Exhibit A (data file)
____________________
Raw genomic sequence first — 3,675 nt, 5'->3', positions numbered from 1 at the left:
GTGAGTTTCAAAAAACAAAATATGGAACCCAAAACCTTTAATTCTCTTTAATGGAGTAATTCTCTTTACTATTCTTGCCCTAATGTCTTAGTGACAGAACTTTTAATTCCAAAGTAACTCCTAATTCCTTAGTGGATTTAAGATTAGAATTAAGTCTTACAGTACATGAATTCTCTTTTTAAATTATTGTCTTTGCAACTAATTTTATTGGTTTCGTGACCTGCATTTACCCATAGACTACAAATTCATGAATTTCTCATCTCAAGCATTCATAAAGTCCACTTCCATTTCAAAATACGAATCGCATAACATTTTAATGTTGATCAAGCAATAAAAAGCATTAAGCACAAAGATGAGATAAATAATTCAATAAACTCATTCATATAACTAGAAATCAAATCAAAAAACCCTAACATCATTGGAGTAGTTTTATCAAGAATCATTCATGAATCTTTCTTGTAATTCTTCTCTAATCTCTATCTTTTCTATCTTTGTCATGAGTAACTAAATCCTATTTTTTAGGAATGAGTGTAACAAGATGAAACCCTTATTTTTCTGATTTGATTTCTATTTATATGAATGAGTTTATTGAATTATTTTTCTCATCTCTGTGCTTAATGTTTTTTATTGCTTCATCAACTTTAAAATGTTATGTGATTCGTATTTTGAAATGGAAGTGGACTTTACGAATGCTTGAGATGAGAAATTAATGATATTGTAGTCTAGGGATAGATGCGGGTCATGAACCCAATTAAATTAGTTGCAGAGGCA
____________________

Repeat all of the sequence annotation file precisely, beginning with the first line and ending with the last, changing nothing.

Raw genomic sequence first — 3,675 nt, 5'->3', positions numbered from 1 at the left:
GTGAGTTTCAAAAAACAAAATATGGAACCCAAAACCTTTAATTCTCTTTAATGGAGTAATTCTCTTTACTATTCTTGCCCTAATGTCTTAGTGACAGAACTTTTAATTCCAAAGTAACTCCTAATTCCTTAGTGGATTTAAGATTAGAATTAAGTCTTACAGTACATGAATTCTCTTTTTAAATTATTGTCTTTGCAACTAATTTTATTGGTTTCGTGACCTGCATTTACCCATAGACTACAAATTCATGAATTTCTCATCTCAAGCATTCATAAAGTCCACTTCCATTTCAAAATACGAATCGCATAACATTTTAATGTTGATCAAGCAATAAAAAGCATTAAGCACAAAGATGAGATAAATAATTCAATAAACTCATTCATATAACTAGAAATCAAATCAAAAAACCCTAACATCATTGGAGTAGTTTTATCAAGAATCATTCATGAATCTTTCTTGTAATTCTTCTCTAATCTCTATCTTTTCTATCTTTGTCATGAGTAACTAAATCCTATTTTTTAGGAATGAGTGTAACAAGATGAAACCCTTATTTTTCTGATTTGATTTCTATTTATATGAATGAGTTTATTGAATTATTTTTCTCATCTCTGTGCTTAATGTTTTTTATTGCTTCATCAACTTTAAAATGTTATGTGATTCGTATTTTGAAATGGAAGTGGACTTTACGAATGCTTGAGATGAGAAATTAATGATATTGTAGTCTAGGGATAGATGCGGGTCATGAACCCAATTAAATTAGTTGCAGAGGCA